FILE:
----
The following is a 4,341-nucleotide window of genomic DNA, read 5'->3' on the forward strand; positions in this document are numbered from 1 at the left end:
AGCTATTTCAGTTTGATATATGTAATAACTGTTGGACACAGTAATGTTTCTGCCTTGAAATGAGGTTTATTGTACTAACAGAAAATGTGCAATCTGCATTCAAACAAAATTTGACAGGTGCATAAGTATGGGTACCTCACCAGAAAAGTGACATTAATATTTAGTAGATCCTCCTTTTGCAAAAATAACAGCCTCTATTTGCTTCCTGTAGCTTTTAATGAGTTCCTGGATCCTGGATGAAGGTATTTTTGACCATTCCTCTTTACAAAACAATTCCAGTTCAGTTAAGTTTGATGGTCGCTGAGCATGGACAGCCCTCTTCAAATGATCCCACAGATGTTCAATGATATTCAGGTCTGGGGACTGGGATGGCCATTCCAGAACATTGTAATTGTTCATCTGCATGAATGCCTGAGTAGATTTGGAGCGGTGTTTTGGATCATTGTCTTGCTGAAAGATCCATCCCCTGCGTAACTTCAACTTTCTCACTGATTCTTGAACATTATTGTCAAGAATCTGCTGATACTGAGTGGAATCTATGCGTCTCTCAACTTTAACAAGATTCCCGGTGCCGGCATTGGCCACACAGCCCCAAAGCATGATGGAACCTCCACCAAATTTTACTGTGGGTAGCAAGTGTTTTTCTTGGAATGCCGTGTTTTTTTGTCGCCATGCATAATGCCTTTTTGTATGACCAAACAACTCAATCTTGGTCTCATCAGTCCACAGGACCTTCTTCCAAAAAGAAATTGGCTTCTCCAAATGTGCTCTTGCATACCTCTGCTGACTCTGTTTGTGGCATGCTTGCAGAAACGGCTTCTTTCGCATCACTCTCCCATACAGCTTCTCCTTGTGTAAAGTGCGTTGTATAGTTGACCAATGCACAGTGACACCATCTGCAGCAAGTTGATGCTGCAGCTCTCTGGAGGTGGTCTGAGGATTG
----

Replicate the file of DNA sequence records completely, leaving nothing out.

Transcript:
The following is a 4,341-nucleotide window of genomic DNA, read 5'->3' on the forward strand; positions in this document are numbered from 1 at the left end:
AGCTATTTCAGTTTGATATATGTAATAACTGTTGGACACAGTAATGTTTCTGCCTTGAAATGAGGTTTATTGTACTAACAGAAAATGTGCAATCTGCATTCAAACAAAATTTGACAGGTGCATAAGTATGGGTACCTCACCAGAAAAGTGACATTAATATTTAGTAGATCCTCCTTTTGCAAAAATAACAGCCTCTATTTGCTTCCTGTAGCTTTTAATGAGTTCCTGGATCCTGGATGAAGGTATTTTTGACCATTCCTCTTTACAAAACAATTCCAGTTCAGTTAAGTTTGATGGTCGCTGAGCATGGACAGCCCTCTTCAAATGATCCCACAGATGTTCAATGATATTCAGGTCTGGGGACTGGGATGGCCATTCCAGAACATTGTAATTGTTCATCTGCATGAATGCCTGAGTAGATTTGGAGCGGTGTTTTGGATCATTGTCTTGCTGAAAGATCCATCCCCTGCGTAACTTCAACTTTCTCACTGATTCTTGAACATTATTGTCAAGAATCTGCTGATACTGAGTGGAATCTATGCGTCTCTCAACTTTAACAAGATTCCCGGTGCCGGCATTGGCCACACAGCCCCAAAGCATGATGGAACCTCCACCAAATTTTACTGTGGGTAGCAAGTGTTTTTCTTGGAATGCCGTGTTTTTTTGTCGCCATGCATAATGCCTTTTTGTATGACCAAACAACTCAATCTTGGTCTCATCAGTCCACAGGACCTTCTTCCAAAAAGAAATTGGCTTCTCCAAATGTGCTCTTGCATACCTCTGCTGACTCTGTTTGTGGCATGCTTGCAGAAACGGCTTCTTTCGCATCACTCTCCCATACAGCTTCTCCTTGTGTAAAGTGCGTTGTATAGTTGACCAATGCACAGTGACACCATCTGCAGCAAGTTGATGCTGCAGCTCTCTGGAGGTGGTCTGAGGATTG